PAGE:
For some reason Tamil Nadu never quite made it onto one of the better-known tourist circuits in India, being constantly overshadowed by the better-known Rajasthan and Kerala however, this has, in my opinion, played to its advantage. Where certain of the better-known destinations are now firmly on the tourist trail, and all the accoutrements that accompany that, touts and shopping scams and overcrowding, Tamil Nadu has remained free from the above and remains as much a pleasure to travel around today as it was when I first visited back in 1998. The only disadvantage to it remaining relatively undiscovered was that no one was ever really too bothered about opening wonderful hotels here, but even that has now started to change and a really charming selection of boutique properties are now ensuring that this lesser known state is finding its feet.
What people most know of in Tamil Nadu are its temples, and they are indeed extraordinary. Huge towering gopurams (gateways to the temples), some rising as much as 50m in height, covered in gaily painted, cavorting gods abound in every city, and all places in between. You can’t miss the temples in Tamil Nadu and you shouldn’t want to, unlike most monuments that are full of tourists on the Golden Triangle circuit, Tamil Nadu’s temples are living breathing live monuments where hundreds if not thousands of devotees still gather every day. There is never a dull time to visit a temple here, and it is a fascinating insight not just into the extraordinary architecture of the era but of the levels of devotion of the Hindus of south India and their daily rituals. However, it is also easy to get templed out. Our recommendation is to choose carefully, take in the main ones, and then discover some other hidden gems of this beautiful state.
The obvious choice is the Sri Meehakshi Temple in Madurai. It is the one most people want to visit and quite rightly so. It is extraordinary, all life is played out here, both living and in the realms of the gods. Thousands of devotees day and night flock here in brilliant coloured saris and the smell of jasmine is carried throughout as it is used to adorn the hair of most of the ladies of south India. It is a place to worship, gossip, shop for tat, or simply stand in awe at the sheer scale of this temple built back in the mid sixteenth century. It can, quite literally, take your breath away.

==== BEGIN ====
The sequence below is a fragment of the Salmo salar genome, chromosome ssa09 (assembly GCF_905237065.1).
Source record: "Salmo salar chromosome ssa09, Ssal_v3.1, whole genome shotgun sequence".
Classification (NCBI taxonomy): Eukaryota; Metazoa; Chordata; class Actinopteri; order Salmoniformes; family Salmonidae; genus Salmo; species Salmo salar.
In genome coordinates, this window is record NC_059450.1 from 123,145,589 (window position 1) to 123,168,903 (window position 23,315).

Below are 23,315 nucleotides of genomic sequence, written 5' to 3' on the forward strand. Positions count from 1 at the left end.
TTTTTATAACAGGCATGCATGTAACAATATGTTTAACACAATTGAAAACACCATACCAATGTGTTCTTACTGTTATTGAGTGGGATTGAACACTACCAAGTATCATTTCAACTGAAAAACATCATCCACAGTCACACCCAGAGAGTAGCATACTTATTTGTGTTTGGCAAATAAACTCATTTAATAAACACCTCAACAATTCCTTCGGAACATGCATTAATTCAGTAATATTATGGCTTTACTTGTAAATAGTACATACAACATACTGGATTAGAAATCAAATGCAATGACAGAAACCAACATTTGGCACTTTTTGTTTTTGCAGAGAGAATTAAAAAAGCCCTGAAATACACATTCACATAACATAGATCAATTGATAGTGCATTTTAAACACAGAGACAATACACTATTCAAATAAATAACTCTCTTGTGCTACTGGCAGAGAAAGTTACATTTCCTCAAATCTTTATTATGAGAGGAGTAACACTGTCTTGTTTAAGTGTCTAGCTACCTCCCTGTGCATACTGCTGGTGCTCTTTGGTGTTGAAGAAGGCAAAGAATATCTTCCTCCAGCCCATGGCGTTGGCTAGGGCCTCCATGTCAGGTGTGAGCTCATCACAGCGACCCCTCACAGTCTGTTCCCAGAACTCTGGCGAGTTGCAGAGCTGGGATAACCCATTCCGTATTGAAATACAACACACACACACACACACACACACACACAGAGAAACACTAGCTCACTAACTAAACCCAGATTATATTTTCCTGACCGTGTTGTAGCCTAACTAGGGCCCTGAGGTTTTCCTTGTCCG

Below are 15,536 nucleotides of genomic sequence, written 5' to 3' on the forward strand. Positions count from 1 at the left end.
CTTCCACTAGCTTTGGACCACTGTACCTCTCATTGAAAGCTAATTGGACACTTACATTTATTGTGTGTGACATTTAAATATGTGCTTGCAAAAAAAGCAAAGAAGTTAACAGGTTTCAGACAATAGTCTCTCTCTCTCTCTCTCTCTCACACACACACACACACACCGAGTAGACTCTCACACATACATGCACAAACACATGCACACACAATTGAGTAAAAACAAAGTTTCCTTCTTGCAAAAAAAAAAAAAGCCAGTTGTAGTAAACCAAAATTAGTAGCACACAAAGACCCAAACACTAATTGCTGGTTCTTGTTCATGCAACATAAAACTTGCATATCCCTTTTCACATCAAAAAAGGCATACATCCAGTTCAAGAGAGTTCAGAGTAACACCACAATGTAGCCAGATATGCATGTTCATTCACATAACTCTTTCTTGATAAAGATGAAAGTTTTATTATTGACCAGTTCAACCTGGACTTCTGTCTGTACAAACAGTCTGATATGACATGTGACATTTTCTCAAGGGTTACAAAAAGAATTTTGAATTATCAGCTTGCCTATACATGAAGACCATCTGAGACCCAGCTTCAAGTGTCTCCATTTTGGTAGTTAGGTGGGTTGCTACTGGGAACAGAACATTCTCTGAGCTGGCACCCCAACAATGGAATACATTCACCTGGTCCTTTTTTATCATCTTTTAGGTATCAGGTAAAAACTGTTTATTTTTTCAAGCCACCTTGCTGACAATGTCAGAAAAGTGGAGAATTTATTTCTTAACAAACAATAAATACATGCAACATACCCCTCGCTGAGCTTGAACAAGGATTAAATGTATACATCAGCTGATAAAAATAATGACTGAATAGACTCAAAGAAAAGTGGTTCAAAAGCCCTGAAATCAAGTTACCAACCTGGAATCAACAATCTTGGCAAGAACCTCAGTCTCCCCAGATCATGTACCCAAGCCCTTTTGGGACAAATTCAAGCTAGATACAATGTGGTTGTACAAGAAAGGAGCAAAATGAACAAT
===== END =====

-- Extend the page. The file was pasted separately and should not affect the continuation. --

My personal favourite is the Sri Brihadeeswara Temple in Tanjore, or, if we are being correct, Thanjavore. Unlike Madurai, this one is not brilliantly painted, letting the extraordinary sculptures do the talking. The scale of this temple, which was built over 1000 years ago, from giant blocks of granite, all of which had to be imported in, as it is not local to Tanjore, is beyond belief. I have visited this temple many times and each time, I have a completely different experience. My very first visit was in 1998, arriving late afternoon, the sun had lost its strength for the day, meaning that we didn’t have to jump and hop our way around (yes, you have to visit these temples with bare feet). We were taken around, overwhelmed with the stories of how the temple was constructed, trying to come to terms with who each god was, what their story was, who tried to destroy who, who married who and just how many were reincarnated into what form. Even now, 20 years later, it is enough to make my head spin. But then, a little magic happened. The sun began to set, the swifts and swallows began to swoop and dive, the few remaining devotees made their way back from where they had come, the colours began to glow in their sunset hues and a great sense of peace washed over me. This might have been the first moment that I truly connected with this extraordinary country. Other times I have visited are the days when the priest count up the donations, a whole temple filled with stacks of coins, another time when a classical dance performance was taking place, another after sunset when the colours had changed all over again and the chanting of the priests in each individual temple made it an ethereal experience. This firmly remains my favourite.
The third must see for me is the The Sri Ranganatha Swamy Temple in Trichy which is extraordinary. Situated close to the banks of the Cauvery River, this is quite possibly India’s largest temple complex, its gopuram is 73 metres high and tens of thousands of people live within the four outer sets of concentric walls, the inner three housing the temple itself. There are 49 statues of Vishnu, vying with motorbikes, people, dogs, shops, restaurants and cars all of which have to be negotiated before one can get close to the inner sanctum (non Hindus are not allowed) oh as well as seven more imposing gopurams. It is easy to get lost here, to get caught up in the whirl of chaos in the outer walled areas, but it is fun to do so too. Allow time, it is not a place to visit in a rush, one can’t simply tick this one off the list. It has to be explored and absorbed, chat to the locals, have a fresh lime soda from one of its local eateries, listen to the stories from your guides, see all the stalls selling items, coconuts and bananas and flowers for their offerings, see the joy and the hope on the faces of all who visit.
A visit to Tamil Nadu will reward you in a way that no other state in India can. Take a journey through the state in its own right or combine it with a visit to Kerala. You won’t be disappointed.
You can learn more about our Bespoke Travel to Tamil Nadu on our main Itineraries Page
Our Coast to Coast Across the South Tour Starts from GBP1703.00 per person